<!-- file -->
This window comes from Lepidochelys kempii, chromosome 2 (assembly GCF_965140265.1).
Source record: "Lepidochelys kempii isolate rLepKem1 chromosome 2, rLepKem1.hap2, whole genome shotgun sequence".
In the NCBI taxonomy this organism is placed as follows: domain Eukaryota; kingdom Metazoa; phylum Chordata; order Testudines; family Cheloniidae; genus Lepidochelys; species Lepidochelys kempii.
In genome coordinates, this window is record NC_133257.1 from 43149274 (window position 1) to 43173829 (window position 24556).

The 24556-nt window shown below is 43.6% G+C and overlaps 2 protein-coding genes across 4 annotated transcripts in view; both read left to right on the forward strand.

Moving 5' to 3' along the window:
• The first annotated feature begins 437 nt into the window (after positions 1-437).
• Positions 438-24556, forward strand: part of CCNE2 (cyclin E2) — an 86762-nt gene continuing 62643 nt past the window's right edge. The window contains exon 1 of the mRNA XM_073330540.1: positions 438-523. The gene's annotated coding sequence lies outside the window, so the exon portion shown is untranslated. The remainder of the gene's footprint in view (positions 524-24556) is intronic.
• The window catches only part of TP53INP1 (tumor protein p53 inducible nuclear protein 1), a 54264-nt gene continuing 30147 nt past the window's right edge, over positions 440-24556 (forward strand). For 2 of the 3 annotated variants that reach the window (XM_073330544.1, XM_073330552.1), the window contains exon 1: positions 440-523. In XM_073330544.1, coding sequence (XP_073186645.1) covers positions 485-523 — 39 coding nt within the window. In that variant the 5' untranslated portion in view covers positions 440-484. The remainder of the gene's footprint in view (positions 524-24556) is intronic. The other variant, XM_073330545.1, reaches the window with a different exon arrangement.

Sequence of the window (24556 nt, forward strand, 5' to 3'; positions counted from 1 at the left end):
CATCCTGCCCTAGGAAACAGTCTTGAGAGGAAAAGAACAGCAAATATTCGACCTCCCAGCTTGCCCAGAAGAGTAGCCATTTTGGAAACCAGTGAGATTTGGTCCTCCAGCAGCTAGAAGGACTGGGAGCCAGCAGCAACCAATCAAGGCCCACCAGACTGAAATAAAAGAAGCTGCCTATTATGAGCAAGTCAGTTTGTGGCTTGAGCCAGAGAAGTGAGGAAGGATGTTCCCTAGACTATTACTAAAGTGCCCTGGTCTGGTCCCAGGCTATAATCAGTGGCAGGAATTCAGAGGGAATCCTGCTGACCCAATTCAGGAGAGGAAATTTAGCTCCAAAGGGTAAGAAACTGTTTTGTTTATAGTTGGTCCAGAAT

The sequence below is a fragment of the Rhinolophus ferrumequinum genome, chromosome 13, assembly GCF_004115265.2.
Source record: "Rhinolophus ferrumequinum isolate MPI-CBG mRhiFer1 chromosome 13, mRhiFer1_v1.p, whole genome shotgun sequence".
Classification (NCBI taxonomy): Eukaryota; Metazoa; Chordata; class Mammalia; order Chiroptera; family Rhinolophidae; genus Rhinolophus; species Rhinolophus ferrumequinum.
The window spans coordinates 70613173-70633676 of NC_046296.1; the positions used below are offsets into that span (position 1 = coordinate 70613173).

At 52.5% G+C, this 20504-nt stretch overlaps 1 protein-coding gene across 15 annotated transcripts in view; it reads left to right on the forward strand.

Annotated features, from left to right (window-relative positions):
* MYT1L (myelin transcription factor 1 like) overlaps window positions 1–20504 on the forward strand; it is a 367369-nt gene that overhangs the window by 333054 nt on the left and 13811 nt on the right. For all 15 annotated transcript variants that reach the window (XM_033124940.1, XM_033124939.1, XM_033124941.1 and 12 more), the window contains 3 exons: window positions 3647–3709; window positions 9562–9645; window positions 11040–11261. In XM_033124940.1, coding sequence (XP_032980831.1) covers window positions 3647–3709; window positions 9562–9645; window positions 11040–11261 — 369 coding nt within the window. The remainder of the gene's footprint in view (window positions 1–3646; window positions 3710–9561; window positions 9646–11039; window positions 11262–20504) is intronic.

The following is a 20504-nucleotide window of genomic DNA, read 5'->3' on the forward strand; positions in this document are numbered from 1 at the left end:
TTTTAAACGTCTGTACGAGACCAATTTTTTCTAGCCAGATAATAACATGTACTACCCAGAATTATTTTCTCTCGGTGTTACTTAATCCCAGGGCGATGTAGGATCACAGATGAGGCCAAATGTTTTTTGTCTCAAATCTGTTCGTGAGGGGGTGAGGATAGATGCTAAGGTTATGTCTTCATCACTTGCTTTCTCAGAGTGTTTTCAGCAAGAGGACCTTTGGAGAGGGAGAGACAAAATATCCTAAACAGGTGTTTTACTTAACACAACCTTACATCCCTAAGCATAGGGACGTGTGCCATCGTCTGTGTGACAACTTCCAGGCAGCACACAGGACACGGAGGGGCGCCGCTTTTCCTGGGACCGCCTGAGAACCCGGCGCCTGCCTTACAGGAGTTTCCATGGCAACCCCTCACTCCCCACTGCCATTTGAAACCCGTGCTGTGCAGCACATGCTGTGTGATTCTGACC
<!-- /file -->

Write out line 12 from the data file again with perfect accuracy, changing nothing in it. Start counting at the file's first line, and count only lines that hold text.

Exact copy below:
The sequence below is a fragment of the Rhinolophus ferrumequinum genome, chromosome 13, assembly GCF_004115265.2.